The speeches of the hon. Thomas Erskine ... when at the Bar, on subjects connected with the liberty of the press, and against constructive treasons collected by J. Ridgway, Volum 2
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The speeches of the hon. Thomas Erskine ... when at the Bar, on ..., Volum 3
Thomas Erskine (1st baron.)
Uten tilgangsbegrensning - 1810
abuses accused aforesaid amongst answer appear argument Attorney Britain Burke called cause charged coffee-house conduct consider constitution contempt Convention Parliament corruption Court criminal Crown declaring Defendant doctrine duty elective monarchies English equality Erskine evidence evil France Frost Gentlemen give guilty Hastings heretofore Kings honour House of Commons House of Lords Impeachment imputed Indictment Information intention judge judgment jurors justice King of England King William kingdom late learned friend libel Lord the King Lords Spiritual malicious matter meaning ment mind monarchy nation never opinion paper Parliament Parliament of England passages person present Prince of Orange principles prosecution published question racter reason reform respect Revolution scandalous seditious sense Sir George Saville special jury statute tenour and effect thing Thomas Paine thought tion trial verdict vernment vilify whole wicked wickedly William the Third words writing Yatman
Side 179 - ... I see in my mind a noble and puissant nation rousing herself like a strong man after sleep, and shaking her invincible locks. Methinks I see her as an eagle mewing her mighty youth, and kindling her undazzled eyes at the full midday beam, purging and unsealing her...
Side 179 - ... methinks I see her as an eagle muing her mighty youth, and kindling her undazzled eyes at the full mid-day beam ; purging and unsealing her long-abused sight at the fountain itself of heavenly radiance...
Side 8 - An Act declaring the rights and liberties of the Subject and settling the Succession of the Crown...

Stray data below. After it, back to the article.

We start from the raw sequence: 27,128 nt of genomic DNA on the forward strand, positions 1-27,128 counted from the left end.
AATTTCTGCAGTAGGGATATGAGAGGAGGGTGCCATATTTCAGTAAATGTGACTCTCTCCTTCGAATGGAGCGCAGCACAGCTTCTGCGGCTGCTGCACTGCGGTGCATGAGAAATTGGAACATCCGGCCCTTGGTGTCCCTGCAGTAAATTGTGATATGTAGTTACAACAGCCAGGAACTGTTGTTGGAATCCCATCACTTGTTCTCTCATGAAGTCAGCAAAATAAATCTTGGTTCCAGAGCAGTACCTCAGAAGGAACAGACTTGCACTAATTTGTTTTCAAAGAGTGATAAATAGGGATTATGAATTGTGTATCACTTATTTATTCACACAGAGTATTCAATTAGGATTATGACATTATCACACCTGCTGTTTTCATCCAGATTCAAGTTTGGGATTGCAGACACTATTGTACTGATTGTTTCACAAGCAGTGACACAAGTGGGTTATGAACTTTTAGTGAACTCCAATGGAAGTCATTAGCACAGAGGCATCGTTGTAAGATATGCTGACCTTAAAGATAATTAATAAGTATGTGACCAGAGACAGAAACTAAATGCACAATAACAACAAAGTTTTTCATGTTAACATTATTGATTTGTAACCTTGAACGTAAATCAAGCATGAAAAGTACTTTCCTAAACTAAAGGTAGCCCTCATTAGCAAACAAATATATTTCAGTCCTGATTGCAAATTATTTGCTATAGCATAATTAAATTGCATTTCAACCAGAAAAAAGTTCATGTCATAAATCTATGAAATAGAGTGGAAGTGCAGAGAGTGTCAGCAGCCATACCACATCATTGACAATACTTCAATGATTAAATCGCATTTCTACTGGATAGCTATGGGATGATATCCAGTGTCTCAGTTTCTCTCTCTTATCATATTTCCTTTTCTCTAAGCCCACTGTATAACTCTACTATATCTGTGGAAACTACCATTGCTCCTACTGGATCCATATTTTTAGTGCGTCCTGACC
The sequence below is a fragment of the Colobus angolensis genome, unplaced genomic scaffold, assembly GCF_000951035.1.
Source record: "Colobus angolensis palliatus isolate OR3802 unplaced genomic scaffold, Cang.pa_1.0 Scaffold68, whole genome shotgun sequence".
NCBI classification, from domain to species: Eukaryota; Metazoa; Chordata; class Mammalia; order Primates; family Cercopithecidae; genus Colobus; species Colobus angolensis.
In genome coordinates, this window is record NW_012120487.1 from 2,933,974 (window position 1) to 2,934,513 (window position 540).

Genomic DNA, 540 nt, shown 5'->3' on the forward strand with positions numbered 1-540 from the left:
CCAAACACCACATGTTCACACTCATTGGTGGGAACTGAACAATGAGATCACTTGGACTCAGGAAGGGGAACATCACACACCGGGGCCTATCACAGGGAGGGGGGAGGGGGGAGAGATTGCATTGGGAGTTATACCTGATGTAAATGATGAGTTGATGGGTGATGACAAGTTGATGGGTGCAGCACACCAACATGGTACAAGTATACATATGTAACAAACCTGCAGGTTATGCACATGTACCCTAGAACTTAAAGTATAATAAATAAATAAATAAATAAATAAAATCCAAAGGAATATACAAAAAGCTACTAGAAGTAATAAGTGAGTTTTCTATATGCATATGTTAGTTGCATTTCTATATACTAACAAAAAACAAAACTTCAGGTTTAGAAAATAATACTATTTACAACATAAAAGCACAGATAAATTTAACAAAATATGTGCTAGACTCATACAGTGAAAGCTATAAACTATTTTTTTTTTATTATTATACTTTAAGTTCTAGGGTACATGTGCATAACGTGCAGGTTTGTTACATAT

Side 397 - The liberty of the press is indeed essential to the nature of a free state: but this consists in laying no previous restraints upon publications, and not in freedom from censure for criminal matter when published. Every freeman has an undoubted right to lay what sentiments he pleases before the public: to forbid this, is to destroy the freedom of the press: but if he publishes what is improper, mischievous...
Side 200 - And all the rule, one empire ; only add Deeds to thy knowledge answerable ; add faith, Add virtue, patience, temperance; add love, By name to come call'd charity, the soul Of all the rest : then wilt thou not be loath To leave this Paradise, but shalt possess A Paradise within thee, happier far.
Side 63 - That the freedom of speech and debates or proceedings in parliament ought not to be impeached or questioned in any court or place out of parliament. That excessive bail ought not to be required nor excessive fines imposed nor cruel and unusual punishments inflicted.
Side 147 - Give me the liberty to know, to utter, and to argue freely according to conscience, above all liberties.
Side 55 - All hereditary Government is in its nature tyranny. An heritable crown, or an heritable throne, or by what other fanciful name such things may be called, have no other significant explanation than that mankind are heritable property. To inherit a Government, is to inherit the people, as if they were flocks and herds.